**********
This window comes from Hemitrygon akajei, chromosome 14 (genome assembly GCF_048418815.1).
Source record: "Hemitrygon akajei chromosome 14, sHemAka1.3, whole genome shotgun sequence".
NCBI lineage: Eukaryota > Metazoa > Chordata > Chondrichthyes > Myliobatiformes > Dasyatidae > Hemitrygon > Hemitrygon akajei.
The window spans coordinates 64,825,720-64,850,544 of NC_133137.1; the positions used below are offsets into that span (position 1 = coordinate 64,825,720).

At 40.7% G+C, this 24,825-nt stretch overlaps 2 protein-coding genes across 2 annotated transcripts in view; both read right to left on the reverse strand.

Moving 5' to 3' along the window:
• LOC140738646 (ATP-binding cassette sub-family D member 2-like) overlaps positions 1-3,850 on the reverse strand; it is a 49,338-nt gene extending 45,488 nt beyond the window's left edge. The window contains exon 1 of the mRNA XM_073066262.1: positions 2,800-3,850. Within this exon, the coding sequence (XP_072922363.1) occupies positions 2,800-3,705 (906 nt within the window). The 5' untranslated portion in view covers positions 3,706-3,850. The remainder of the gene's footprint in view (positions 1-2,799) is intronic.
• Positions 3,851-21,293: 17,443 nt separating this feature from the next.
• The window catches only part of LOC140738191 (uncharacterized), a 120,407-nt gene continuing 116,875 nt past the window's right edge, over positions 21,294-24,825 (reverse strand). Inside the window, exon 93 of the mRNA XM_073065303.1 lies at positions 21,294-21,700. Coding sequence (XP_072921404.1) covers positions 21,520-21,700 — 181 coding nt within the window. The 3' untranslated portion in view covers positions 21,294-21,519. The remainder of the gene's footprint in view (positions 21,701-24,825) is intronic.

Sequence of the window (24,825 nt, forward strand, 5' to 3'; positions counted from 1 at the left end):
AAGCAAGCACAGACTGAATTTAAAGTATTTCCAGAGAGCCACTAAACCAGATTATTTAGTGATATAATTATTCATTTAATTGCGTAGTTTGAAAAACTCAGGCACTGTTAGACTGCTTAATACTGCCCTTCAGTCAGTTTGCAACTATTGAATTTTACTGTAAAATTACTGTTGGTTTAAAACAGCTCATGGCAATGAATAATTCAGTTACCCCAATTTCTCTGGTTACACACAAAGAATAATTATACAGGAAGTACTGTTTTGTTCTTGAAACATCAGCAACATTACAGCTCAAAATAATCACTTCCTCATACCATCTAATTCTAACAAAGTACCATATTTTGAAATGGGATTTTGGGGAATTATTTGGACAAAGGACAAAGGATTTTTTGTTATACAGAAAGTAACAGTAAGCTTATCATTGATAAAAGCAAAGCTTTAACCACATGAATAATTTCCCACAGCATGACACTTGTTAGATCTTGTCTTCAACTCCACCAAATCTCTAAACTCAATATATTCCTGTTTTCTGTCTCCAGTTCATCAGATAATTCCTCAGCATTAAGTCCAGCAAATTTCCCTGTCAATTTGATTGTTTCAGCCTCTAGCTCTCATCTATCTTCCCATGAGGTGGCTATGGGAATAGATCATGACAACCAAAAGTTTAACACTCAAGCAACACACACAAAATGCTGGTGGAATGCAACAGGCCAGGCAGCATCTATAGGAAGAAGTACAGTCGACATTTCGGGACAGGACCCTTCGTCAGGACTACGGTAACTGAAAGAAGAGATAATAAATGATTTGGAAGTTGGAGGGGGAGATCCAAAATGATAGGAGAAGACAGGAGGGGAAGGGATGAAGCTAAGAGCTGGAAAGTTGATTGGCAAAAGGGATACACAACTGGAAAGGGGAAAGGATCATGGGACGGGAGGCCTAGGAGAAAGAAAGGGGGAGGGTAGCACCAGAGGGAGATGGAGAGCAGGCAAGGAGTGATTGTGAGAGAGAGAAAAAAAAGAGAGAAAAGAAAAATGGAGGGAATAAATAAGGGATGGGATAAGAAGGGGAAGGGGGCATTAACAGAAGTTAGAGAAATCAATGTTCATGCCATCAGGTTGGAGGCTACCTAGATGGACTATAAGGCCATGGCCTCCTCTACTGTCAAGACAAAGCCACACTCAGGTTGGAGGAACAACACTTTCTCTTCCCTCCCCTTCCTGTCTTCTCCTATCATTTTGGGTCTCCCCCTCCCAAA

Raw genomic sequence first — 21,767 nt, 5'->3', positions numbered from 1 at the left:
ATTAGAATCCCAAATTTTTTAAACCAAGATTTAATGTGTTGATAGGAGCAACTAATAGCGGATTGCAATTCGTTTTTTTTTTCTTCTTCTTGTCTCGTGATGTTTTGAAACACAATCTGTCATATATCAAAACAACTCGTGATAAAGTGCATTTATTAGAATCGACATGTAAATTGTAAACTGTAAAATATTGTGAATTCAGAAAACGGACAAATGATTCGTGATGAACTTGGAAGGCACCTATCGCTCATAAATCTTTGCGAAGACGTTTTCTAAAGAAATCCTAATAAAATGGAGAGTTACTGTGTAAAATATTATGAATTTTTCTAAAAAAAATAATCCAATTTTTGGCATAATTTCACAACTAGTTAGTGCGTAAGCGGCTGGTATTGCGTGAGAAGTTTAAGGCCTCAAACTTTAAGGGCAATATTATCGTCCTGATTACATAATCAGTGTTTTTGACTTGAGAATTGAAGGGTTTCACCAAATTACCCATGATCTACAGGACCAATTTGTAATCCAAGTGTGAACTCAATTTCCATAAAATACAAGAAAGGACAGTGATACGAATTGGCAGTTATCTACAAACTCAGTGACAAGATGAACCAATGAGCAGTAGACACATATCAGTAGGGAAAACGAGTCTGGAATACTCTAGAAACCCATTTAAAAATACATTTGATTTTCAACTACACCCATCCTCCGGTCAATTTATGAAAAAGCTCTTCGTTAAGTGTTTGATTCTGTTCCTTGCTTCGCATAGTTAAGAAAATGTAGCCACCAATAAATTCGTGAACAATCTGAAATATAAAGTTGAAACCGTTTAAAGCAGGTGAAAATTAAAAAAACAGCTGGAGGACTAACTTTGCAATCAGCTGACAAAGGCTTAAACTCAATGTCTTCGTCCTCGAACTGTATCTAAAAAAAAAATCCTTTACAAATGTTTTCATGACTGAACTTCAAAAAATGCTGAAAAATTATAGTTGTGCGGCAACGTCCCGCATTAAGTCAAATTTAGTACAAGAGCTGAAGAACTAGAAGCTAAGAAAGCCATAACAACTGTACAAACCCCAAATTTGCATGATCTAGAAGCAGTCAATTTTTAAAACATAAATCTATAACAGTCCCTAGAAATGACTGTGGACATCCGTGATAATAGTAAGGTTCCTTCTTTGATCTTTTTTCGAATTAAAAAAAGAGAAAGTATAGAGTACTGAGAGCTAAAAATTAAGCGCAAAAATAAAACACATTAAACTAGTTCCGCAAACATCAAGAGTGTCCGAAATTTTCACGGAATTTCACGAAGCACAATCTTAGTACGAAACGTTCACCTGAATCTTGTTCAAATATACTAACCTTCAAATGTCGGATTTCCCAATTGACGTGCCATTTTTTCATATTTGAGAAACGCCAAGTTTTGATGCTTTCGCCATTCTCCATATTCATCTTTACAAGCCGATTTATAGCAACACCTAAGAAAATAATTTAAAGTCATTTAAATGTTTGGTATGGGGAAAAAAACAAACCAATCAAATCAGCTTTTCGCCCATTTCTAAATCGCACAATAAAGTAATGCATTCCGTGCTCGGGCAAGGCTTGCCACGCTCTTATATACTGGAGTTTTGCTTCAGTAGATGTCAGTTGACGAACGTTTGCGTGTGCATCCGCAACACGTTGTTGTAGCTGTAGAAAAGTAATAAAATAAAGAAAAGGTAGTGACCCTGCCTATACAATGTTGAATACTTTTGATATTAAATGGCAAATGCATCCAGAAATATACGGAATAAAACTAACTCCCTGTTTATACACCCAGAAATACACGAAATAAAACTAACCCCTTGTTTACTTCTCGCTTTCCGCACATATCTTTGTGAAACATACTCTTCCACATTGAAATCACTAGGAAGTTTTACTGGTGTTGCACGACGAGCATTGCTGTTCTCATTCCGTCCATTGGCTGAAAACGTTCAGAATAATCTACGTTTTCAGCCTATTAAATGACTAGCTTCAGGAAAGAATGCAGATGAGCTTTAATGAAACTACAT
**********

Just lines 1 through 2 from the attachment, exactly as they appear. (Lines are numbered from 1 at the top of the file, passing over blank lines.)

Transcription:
This window comes from Hemitrygon akajei, chromosome 14 (genome assembly GCF_048418815.1).
Source record: "Hemitrygon akajei chromosome 14, sHemAka1.3, whole genome shotgun sequence".